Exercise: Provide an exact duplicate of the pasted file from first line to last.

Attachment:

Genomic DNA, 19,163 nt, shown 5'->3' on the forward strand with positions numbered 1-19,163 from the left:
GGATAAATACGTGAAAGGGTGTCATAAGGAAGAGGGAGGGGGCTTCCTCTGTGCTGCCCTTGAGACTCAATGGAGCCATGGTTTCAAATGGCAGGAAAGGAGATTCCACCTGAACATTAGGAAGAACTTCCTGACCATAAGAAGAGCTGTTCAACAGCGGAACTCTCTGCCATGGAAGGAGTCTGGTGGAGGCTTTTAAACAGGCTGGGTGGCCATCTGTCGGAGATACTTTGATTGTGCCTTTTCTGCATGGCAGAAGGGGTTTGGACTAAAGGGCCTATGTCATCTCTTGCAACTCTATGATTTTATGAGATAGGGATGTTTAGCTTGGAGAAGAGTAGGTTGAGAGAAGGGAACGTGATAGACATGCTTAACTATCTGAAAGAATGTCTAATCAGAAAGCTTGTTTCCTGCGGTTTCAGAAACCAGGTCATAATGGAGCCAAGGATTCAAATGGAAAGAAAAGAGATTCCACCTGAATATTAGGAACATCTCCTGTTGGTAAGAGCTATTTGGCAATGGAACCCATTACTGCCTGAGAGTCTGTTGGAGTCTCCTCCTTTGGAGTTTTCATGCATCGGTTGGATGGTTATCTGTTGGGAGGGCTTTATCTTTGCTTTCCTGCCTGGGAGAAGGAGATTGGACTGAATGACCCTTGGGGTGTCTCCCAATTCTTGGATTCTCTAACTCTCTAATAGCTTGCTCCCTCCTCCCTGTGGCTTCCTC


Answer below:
Genomic DNA, 19,163 nt, shown 5'->3' on the forward strand with positions numbered 1-19,163 from the left:
GGATAAATACGTGAAAGGGTGTCATAAGGAAGAGGGAGGGGGCTTCCTCTGTGCTGCCCTTGAGACTCAATGGAGCCATGGTTTCAAATGGCAGGAAAGGAGATTCCACCTGAACATTAGGAAGAACTTCCTGACCATAAGAAGAGCTGTTCAACAGCGGAACTCTCTGCCATGGAAGGAGTCTGGTGGAGGCTTTTAAACAGGCTGGGTGGCCATCTGTCGGAGATACTTTGATTGTGCCTTTTCTGCATGGCAGAAGGGGTTTGGACTAAAGGGCCTATGTCATCTCTTGCAACTCTATGATTTTATGAGATAGGGATGTTTAGCTTGGAGAAGAGTAGGTTGAGAGAAGGGAACGTGATAGACATGCTTAACTATCTGAAAGAATGTCTAATCAGAAAGCTTGTTTCCTGCGGTTTCAGAAACCAGGTCATAATGGAGCCAAGGATTCAAATGGAAAGAAAAGAGATTCCACCTGAATATTAGGAACATCTCCTGTTGGTAAGAGCTATTTGGCAATGGAACCCATTACTGCCTGAGAGTCTGTTGGAGTCTCCTCCTTTGGAGTTTTCATGCATCGGTTGGATGGTTATCTGTTGGGAGGGCTTTATCTTTGCTTTCCTGCCTGGGAGAAGGAGATTGGACTGAATGACCCTTGGGGTGTCTCCCAATTCTTGGATTCTCTAACTCTCTAATAGCTTGCTCCCTCCTCCCTGTGGCTTCCTC